There's another similar contraction that you will commonly hear among native speakers of American English: 

 

I'll talk to ya later, Mick. I gotta go.

Caption 32, A Mickey Mouse Cartoon - Goofy's Grandma

 Play Caption

 

I mean, you show up and your hair's gotta be in place and the lipstick has to be right.

Caption 43, Nicole Kidman - Batman Forever

 Play Caption

 

The conjunction "gotta" derives from "got to" or "have got to," in the sense of "have to" or "must". A more formal version of the sentences above would be "I have to go" or "I must go," and "Your hair has to be in place" or "Your hair must be in place."

 

Further Learning
Watch this video on Yabla English to learn about more contractions, and search the videos on Yabla English for more real world examples of these colloquial contractions used in a real world context.

Continuar lendo

The phrase "used to"

The phrase "used to" is a great one to know in English, as it has three different functions. 

 

1. First of all, "used to" is the participle of the verb "to use" combined with the preposition "to." Note that in this case the "s" in "use" is pronounced more or less like a "z." The sentences below are about something being utilized for a particular purpose:

 

Java isn't the same thing as JavaScript, which is a simple technology used to create web pages.

Captions 6-7, Business English - About Java

 Play Caption

 

"Kinda," for example, combines "kind" and "of," but the word "kinda" is most often used as a casual synonym for "rather," and is used to modify an adjective or an adverb.

Captions 16-18, English with Annette O'Neil - Colloquial Contractions - Part 1

 Play Caption

 

2. The phrase “used to” can mean “accustomed to.” In this case, "used" is pronounced with a soft "s" rather than a "z" sound. To "get used to" something is to gain experience or become comfortable with it to the extent that you expect it: 

 

Now I know that you're used to seeing me in warmer climates,

Caption 1, British Gas - top tips on preparing your home for cold weather

 Play Caption

 

I remember Madonna saying the colored contacts she wore for “Evita” were pretty uncomfortable and hard to get used to, for example.

Captions 45-46, Bohemian Rhapsody - Six facts about the true story - Part 2

 Play Caption

 

3. When we talk about habitual actions in the past in English, i.e. something you did on a regular basis, we often use the construction “used to” + infinitive. Here, the "s" in "used" is also pronounced with an "s" sound.

 

it's a lot more interesting and enticing than it used to be.

Caption 35, Alaska Revealed - Tidal bores, icebergs and avalanches - Part 2

 Play Caption

 

and I used to go there every Saturday and go to the market,

Caption 32, Creative Space - An Artist's Studio - Part 2

 Play Caption

 

Further Learning
You can discover many instances of "used to" on Yabla English and get used to using this phrase yourself! As you can see, it is used to discuss not only practical uses, but also life experiences in the past and present. When you watch the videos, make sure you pay special attention to the difference in the pronunciation of the "s."

Continuar lendo

Spanish Words in English, Part II

As we saw in Part I of this series, many words of Spanish origin have been absorbed into the English language. You will find many English words of Spanish origin listed in American English dictionaries that you won't necessarily find in British English dictionaries, or in the latter they will be identified as Spanish words rather than English words with a Spanish origin.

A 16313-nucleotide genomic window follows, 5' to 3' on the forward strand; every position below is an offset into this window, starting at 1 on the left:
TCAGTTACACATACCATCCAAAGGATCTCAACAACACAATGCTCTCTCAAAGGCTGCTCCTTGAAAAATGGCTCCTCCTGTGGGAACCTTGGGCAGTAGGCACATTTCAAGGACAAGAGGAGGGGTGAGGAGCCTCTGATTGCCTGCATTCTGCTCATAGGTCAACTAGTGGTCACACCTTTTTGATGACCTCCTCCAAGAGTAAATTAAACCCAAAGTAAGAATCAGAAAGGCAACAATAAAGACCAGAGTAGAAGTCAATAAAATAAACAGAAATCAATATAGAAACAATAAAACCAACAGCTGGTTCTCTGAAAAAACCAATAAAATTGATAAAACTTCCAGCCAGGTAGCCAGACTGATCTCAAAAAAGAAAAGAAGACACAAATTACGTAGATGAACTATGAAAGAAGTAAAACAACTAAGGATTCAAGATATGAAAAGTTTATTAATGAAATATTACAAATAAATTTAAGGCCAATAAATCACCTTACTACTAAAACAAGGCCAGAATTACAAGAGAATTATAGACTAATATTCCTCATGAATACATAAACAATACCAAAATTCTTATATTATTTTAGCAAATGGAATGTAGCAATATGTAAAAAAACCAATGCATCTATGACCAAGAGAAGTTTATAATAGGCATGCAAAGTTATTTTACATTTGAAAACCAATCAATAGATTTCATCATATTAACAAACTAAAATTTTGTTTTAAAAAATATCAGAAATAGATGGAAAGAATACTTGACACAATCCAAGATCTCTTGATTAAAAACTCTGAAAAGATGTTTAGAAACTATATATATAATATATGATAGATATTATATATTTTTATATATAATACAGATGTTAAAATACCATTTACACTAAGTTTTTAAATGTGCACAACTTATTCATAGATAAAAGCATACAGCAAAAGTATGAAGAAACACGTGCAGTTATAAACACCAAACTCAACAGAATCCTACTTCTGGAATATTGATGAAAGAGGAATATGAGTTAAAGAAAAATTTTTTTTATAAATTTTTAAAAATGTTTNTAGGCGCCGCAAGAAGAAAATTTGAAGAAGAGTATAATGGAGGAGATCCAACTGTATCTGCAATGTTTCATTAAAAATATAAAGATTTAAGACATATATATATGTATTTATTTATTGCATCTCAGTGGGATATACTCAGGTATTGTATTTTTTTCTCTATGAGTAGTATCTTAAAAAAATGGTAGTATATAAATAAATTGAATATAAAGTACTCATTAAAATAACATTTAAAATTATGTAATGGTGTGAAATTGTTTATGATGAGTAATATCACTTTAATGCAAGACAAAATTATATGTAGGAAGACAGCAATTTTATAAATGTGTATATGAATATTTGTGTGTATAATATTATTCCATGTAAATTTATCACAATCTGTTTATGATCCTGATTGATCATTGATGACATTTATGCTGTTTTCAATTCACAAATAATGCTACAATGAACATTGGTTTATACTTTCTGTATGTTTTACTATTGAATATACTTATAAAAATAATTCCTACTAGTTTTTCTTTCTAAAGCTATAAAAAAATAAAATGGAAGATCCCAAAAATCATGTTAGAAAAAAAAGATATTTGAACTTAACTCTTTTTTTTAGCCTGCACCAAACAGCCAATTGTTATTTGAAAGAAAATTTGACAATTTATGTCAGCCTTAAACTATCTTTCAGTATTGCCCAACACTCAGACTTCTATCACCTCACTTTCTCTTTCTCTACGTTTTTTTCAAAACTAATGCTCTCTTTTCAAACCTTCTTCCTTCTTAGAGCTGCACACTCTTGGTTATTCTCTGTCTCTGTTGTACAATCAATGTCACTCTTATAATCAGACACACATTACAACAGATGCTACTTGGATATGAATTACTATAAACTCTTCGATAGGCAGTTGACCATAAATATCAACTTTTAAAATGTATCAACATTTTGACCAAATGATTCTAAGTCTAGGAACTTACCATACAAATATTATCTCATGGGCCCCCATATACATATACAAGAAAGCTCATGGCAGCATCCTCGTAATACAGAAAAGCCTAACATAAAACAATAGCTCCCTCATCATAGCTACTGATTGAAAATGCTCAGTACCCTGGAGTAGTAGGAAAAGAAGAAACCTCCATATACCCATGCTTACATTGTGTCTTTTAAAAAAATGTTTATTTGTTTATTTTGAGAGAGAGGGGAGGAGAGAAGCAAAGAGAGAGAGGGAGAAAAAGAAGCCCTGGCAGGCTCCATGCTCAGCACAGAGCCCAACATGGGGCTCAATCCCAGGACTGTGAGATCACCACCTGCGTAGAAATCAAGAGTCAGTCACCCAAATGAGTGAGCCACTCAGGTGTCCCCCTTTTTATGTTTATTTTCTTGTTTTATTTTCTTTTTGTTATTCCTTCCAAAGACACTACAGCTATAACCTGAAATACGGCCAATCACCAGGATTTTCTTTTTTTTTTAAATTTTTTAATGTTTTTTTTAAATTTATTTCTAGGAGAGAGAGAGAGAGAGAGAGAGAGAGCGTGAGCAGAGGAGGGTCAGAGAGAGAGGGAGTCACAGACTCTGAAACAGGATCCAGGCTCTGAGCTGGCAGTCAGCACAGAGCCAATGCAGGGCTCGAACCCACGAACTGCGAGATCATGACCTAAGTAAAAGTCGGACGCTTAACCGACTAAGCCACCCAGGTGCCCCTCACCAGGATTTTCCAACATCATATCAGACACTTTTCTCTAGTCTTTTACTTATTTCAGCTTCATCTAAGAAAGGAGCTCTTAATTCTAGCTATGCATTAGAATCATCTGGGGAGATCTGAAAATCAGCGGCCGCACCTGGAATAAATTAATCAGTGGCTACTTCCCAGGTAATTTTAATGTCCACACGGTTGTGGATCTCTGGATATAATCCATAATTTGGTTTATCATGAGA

Many words originating from Spanish are words that we associate with cowboys or the Southwest United States, which were originally territories of Spain.

 

I wore a sombrero once.

Caption 63, How 2 Travelers - Rethink What You Wear On the Plane!

 Play Caption

 

In English, a sombrero refers to a very wide-brimmed hat often seen in Mexico, but in Spanish, a sombrero is any kind of hat with a brim.

 

Ah, yeah, what a bonanza, a bonanza!

Caption 12, Tom Hanks - Forrest Gump

 Play Caption

 

A bonanza in English is a windfall or sudden good luck, which it can also mean in Spanish, although in Spanish it also means "fair weather."

 

California's central coast is a gorgeous stretch [weekend getaway] dotted with Spanish architecture, secret gardens, and chaparral-covered mountains.

Captions 2-3, Travel + Leisure - Weekend Getaway: Santa Barbara

 Play Caption

 

A chaparral is a dense growth of shrubs or small trees, stemming from the Spanish word chapparo, which is a kind of evergreen oak.

 

The trip through the labyrinth of flooded canyons is impressive.

Caption 11, The Last Paradises - America's National Parks - Part 8

 Play Caption

 

A canyon is a steep valley, often with a stream or river at the bottom. This is derived from the Spanish cañon, which has the same meaning.

 

185 of their friends are holed up in a crumbling adobe church down on the Rio Bravo.

Captions 25-27, John Wayne - The Alamo

 Play Caption

 

The word "adobe," the clay and straw bricks from which buildings are constructed in many drier climates, came to English via Spanish, but the word itself hearkens back to ancient Arabic, Coptic, and Egyptian!

 

[They] look like... kinda like chaps.

Caption 21, Chicago Bulls - Kid Picasso - Part 1

 Play Caption

 

Not to be confused with the informal British English "chap" (a "fellow"), chaps are the wide leather leggings worn by cowboys. This stems from the Mexican Spanish word of the same meaning, chaparreras.

 

Further Learning